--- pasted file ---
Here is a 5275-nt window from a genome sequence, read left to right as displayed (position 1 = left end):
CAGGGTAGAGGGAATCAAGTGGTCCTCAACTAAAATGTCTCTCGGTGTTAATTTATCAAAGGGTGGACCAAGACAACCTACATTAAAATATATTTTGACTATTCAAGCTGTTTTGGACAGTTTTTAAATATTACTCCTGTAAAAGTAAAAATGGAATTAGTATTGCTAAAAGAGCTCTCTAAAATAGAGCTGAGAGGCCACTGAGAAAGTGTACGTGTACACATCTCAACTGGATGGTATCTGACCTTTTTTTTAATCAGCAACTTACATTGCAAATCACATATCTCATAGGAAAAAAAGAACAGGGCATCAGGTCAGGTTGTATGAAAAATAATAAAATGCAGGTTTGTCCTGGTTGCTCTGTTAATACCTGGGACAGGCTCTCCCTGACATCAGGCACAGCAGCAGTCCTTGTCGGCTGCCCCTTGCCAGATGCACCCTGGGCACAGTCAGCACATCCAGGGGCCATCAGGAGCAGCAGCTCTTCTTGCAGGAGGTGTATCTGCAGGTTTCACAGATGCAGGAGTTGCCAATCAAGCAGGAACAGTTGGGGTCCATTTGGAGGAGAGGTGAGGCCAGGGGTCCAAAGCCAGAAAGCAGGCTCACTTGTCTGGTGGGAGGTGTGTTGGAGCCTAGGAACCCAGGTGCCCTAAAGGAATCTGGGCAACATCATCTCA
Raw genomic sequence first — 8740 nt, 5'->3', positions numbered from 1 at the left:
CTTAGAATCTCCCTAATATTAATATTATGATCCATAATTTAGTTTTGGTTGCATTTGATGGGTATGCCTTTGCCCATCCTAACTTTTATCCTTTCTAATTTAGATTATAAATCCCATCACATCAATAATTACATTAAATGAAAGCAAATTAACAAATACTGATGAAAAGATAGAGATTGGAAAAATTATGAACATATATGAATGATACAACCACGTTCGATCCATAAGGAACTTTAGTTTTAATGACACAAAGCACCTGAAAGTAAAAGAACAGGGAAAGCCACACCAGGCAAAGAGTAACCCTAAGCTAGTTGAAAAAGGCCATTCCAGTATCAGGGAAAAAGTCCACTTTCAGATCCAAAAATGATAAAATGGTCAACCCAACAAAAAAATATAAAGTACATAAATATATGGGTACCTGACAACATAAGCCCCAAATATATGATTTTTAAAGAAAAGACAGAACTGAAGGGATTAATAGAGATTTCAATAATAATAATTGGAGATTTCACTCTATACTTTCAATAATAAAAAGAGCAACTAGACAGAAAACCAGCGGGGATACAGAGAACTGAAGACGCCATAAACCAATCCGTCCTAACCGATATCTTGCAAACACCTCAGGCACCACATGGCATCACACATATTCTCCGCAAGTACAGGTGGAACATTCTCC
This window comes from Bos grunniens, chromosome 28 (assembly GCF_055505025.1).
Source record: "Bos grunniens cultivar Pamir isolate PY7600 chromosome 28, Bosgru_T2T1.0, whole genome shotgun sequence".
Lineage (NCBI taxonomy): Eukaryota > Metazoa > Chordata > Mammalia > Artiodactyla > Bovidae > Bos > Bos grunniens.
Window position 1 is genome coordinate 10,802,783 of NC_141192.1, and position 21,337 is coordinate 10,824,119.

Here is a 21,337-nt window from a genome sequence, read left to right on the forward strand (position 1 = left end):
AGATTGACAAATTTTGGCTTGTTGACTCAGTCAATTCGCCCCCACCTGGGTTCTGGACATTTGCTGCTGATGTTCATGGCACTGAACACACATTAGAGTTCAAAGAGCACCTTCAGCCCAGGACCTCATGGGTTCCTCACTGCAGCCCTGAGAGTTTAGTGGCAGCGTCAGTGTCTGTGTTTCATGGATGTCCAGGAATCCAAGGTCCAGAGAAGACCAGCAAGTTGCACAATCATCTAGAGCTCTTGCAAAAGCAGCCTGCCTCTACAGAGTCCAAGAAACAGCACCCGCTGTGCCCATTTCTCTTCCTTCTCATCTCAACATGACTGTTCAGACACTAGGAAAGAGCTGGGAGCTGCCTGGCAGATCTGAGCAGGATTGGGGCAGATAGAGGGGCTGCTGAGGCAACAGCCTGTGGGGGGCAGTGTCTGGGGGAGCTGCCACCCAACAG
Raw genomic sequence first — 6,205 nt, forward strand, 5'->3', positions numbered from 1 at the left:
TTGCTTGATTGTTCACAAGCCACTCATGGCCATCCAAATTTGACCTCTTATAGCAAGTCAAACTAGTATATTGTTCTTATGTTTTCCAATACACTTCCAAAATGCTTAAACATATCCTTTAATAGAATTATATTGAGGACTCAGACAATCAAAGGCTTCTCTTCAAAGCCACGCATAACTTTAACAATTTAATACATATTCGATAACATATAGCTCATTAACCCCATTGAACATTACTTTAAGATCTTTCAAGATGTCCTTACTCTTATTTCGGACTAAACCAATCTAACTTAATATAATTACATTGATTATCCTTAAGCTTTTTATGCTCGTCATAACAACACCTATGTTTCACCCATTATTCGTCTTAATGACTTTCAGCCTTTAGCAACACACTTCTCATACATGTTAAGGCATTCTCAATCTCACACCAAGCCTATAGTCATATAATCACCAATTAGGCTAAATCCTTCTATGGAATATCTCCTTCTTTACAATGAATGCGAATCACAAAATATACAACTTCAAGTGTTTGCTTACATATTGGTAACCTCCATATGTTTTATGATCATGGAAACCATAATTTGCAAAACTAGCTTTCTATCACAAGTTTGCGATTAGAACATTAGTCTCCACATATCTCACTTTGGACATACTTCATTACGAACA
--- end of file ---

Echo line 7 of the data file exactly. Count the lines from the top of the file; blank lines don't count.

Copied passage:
Lineage (NCBI taxonomy): Eukaryota > Metazoa > Chordata > Mammalia > Artiodactyla > Bovidae > Bos > Bos grunniens.